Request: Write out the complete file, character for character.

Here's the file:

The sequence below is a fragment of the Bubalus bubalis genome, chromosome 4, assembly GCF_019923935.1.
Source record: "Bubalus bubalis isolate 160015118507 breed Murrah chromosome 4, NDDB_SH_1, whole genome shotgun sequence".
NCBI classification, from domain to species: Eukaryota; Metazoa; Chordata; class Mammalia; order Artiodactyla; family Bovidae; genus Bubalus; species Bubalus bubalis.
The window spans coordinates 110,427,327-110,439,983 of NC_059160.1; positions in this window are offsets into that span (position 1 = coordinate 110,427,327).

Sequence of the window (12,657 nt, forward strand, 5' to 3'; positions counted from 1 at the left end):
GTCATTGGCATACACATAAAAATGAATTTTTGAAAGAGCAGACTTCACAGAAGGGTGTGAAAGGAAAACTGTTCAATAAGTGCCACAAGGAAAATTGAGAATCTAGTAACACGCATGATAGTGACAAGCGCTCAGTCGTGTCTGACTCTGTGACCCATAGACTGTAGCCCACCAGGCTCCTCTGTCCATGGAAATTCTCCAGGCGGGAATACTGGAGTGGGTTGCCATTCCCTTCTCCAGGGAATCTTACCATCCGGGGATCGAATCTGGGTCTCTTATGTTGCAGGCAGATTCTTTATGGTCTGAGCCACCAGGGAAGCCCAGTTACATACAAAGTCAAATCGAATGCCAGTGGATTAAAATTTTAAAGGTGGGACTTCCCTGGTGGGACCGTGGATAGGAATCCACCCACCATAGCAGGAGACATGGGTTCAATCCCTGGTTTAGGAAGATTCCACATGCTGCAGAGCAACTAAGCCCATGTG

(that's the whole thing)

The sequence below is a fragment of the Bubalus bubalis genome, chromosome 4, assembly GCF_019923935.1.
Source record: "Bubalus bubalis isolate 160015118507 breed Murrah chromosome 4, NDDB_SH_1, whole genome shotgun sequence".
NCBI classification, from domain to species: Eukaryota; Metazoa; Chordata; class Mammalia; order Artiodactyla; family Bovidae; genus Bubalus; species Bubalus bubalis.
The window spans coordinates 110,427,327-110,439,983 of NC_059160.1; positions in this window are offsets into that span (position 1 = coordinate 110,427,327).

Sequence of the window (12,657 nt, forward strand, 5' to 3'; positions counted from 1 at the left end):
GTCATTGGCATACACATAAAAATGAATTTTTGAAAGAGCAGACTTCACAGAAGGGTGTGAAAGGAAAACTGTTCAATAAGTGCCACAAGGAAAATTGAGAATCTAGTAACACGCATGATAGTGACAAGCGCTCAGTCGTGTCTGACTCTGTGACCCATAGACTGTAGCCCACCAGGCTCCTCTGTCCATGGAAATTCTCCAGGCGGGAATACTGGAGTGGGTTGCCATTCCCTTCTCCAGGGAATCTTACCATCCGGGGATCGAATCTGGGTCTCTTATGTTGCAGGCAGATTCTTTATGGTCTGAGCCACCAGGGAAGCCCAGTTACATACAAAGTCAAATCGAATGCCAGTGGATTAAAATTTTAAAGGTGGGACTTCCCTGGTGGGACCGTGGATAGGAATCCACCCACCATAGCAGGAGACATGGGTTCAATCCCTGGTTTAGGAAGATTCCACATGCTGCAGAGCAACTAAGCCCATGTG